COVID-19 and Autoimmune Drugs

Medically Reviewed by Arefa Cassoobhoy, MD, MPH on August 02, 2021
4 min read

If you have an autoimmune disorder, you probably take medicine to manage your condition. Some of those drugs can raise your chances of getting an infection. That might include COVID-19, the disease caused by the new coronavirus. And medicines called immunosuppressants may make you more likely to have serious complications from the virus, as can your autoimmune disorder itself.

But you shouldn’t stop taking your medicine on your own. Instead, talk to your doctor about your concerns and whether you should adjust your treatment.

You can take steps to protect yourself from COVID-19. The CDC recommends that individuals with autoimmune diseases and those with weakened immune systems receive the COVID-19 vaccine. If you do get sick, your health care provider will consider all parts of your treatment when deciding what to do.

Autoimmune disorders happen when your immune system attacks your body’s own cells or tissues. Medications for these conditions change how your immune system works. But each drug does it in a different way. Some can slow down the entire system. Others target only certain parts.

Treatments that lower your immune response include:

  • Corticosteroids. These drugs, such as prednisone and prednisolone, affect your whole immune system.
  • Disease-modifying drugs or therapies
    • Inhibitors. These make it harder for certain immune cells to work.
    • Immunomodulators. Some are also immunosuppressants. Medicines like cyclosporine can stop cells called lymphocytes, or T cells, from working.
    • Biologics/biosimilars. These mimic certain proteins in your body to help lower inflammation. They include anti-tumor necrosis factor (anti-TNF) drugs.

These drugs help with a number of autoimmune disorders, including:

Yes. That includes IVs and shots. But it’s a good idea to check in with your doctor. They’ll let you know whether you should make any changes to your treatment.

It may be more important to control your condition than to lower your chances of an infection. If you have a flare, you could end up in the hospital. That could put you into even more contact with COVID-19 or other viruses. And many autoimmune drugs stay in your body for months. That means it wouldn’t help right away if you quit taking them.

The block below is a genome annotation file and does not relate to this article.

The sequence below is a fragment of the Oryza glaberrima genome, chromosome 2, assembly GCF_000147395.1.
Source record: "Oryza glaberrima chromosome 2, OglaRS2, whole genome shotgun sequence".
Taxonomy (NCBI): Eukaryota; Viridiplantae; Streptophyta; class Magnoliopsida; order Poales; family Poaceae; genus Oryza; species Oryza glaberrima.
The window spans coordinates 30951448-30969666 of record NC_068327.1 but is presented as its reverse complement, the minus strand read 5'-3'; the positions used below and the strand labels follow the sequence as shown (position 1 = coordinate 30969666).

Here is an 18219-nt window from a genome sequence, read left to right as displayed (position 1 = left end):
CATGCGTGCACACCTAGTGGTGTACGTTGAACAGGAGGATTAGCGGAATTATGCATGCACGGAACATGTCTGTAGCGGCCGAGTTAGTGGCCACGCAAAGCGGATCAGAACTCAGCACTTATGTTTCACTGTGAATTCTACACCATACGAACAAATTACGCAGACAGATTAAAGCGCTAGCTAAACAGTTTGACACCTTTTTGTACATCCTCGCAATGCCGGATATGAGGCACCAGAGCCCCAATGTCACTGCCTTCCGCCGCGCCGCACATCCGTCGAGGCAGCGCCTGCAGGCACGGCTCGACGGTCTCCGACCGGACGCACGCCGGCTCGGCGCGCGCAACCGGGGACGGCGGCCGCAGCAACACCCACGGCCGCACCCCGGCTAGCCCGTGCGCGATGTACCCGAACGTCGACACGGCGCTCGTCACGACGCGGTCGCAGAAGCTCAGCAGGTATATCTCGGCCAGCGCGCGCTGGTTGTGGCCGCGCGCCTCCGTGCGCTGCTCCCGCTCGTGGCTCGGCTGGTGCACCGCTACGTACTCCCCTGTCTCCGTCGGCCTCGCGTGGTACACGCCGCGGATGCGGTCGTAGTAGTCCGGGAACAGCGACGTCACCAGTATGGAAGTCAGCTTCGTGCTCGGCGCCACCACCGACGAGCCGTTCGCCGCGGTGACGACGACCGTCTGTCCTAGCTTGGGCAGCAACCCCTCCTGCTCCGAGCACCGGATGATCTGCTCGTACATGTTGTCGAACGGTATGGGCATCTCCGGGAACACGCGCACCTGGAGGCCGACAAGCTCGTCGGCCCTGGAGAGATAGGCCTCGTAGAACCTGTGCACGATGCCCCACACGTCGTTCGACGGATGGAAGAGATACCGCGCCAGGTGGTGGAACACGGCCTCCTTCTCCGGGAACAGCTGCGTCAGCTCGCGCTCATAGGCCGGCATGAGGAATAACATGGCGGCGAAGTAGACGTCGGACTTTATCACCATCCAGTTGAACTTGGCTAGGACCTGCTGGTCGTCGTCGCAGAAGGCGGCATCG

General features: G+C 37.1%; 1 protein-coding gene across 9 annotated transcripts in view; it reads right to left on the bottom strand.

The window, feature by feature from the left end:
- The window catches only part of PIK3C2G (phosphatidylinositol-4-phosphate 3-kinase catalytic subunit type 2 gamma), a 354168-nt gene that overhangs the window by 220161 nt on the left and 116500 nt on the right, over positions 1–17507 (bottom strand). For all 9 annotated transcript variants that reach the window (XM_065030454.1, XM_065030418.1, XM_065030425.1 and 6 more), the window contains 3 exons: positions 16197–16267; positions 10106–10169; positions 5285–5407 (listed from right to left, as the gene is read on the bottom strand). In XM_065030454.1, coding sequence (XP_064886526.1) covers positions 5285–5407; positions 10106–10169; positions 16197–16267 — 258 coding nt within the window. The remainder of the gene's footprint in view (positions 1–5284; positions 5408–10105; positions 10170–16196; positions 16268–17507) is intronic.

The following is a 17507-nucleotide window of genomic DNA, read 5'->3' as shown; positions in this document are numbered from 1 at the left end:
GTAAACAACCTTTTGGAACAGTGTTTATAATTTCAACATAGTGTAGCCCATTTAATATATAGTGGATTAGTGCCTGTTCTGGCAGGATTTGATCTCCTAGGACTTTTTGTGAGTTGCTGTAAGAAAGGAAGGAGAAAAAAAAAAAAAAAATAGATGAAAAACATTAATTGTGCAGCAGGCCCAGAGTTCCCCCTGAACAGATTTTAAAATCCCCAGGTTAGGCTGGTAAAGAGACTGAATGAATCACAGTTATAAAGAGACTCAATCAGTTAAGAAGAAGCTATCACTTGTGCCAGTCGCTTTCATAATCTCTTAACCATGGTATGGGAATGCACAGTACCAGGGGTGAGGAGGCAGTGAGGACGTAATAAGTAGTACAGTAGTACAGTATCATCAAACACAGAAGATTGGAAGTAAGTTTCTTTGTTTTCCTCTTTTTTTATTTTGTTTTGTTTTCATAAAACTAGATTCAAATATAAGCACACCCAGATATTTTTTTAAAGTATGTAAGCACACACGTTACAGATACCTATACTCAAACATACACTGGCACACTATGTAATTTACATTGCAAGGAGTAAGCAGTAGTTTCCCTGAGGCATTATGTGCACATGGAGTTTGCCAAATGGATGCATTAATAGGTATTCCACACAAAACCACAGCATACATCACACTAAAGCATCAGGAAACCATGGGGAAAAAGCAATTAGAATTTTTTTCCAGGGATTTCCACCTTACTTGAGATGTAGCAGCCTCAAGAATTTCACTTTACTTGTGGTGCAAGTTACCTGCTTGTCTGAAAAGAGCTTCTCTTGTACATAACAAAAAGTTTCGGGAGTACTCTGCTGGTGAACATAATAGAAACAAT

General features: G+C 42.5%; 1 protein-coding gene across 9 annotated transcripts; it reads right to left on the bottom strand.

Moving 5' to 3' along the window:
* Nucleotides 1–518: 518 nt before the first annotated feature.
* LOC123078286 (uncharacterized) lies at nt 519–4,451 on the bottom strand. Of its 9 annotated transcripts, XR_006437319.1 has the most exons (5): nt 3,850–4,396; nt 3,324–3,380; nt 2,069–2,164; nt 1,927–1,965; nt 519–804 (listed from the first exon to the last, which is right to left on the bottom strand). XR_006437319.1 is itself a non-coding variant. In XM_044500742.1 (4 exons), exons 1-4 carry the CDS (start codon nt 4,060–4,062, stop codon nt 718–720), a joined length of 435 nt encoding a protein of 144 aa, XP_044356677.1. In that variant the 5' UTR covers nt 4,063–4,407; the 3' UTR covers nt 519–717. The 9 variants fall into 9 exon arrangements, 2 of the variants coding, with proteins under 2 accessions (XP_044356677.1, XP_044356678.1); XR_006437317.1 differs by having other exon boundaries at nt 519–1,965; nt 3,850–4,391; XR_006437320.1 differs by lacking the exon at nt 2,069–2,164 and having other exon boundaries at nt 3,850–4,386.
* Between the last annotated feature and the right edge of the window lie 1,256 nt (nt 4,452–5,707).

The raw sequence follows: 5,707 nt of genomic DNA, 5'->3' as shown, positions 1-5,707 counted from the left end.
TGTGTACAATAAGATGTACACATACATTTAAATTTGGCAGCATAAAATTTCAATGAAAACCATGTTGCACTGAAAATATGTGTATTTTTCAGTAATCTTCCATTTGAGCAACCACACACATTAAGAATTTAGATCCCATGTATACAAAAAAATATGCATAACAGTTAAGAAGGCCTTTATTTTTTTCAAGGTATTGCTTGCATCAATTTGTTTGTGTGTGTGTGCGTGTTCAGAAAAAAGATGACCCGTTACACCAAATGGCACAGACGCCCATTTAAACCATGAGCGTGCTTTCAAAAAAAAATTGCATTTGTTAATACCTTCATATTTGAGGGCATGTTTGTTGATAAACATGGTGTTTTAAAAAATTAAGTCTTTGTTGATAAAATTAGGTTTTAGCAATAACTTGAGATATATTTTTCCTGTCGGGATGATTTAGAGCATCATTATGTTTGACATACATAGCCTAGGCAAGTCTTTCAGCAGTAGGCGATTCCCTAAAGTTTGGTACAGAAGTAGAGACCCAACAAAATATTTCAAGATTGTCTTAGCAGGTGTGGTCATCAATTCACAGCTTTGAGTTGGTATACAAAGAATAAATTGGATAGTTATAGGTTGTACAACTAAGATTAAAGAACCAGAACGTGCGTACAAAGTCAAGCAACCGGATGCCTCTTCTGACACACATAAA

If you take steroids, your doctor may want to lower your dose. Or they might want you to taper off your medicine.

In some cases, your doctor may stop or delay your treatment. This is more likely to happen if you get sick or if you’ve been in close contact with someone who’s tested positive for COVID-19.

Before your doctor stops or switches up your medicine, they’ll consider several things, including:

  • Whether you have COVID-19
  • Whether there are cases of COVID-19 where you live
  • The kind of drug you’re taking
  • How serious your condition is
  • Whether you’re older than 60
  • Whether you have another health problem, like lung or heart disease
  • Certain lifestyle factors

Free COVID testing is available in most communities. Some locations require an appointment while others are drive-up. Check with your local health department about testing availability.

Like everyone else, you should practice good hygiene. That includes washing your hands often, for at least 20 seconds. Clean the backs of your hands, in between your fingers, and under your nails. You can use regular soap and water. If that’s not an option, you can use an alcohol-based sanitizer. But it needs to have at least 60% alcohol. If you are not6 vaccinated, wear a mask when you are not able to social distance from others.

If you take an autoimmune drug, you should also:

  • Avoid any unneeded travel.
  • Keep away from crowds (social distancing).
  • Stay home as much as possible.
  • Get someone else to pick up your groceries and other supplies.
  • Avoid close contact with people. Stay at least 6 feet away.
  • Wear a face mask when you have to go out.
  • Don’t touch your eyes, nose, or mouth.
  • Get a 2- to 4-week supply of medicine, if possible.

There’s no cure for COVID-19 but getting vaccinated could help prevent you from contracting the virus. You may also be less likely to get sick if you prevent other diseases, so it’s important to get vaccines for infections like the flu, pneumonia, pertussis, and shingles.

If you notice any of these symptoms, call your doctor:

Note that steroids and other immunosuppressants can hide a fever.

Some people also have stomach problems with COVID-19. Let your doctor know if you have:

  • A loss of appetite
  • Nausea or throwing up
  • Diarrhea

Call your doctor or 911 right away if you have:

  • A hard time breathing
  • Constant chest pain or pressure
  • Trouble thinking clearly
  • A blue tint to your lips and face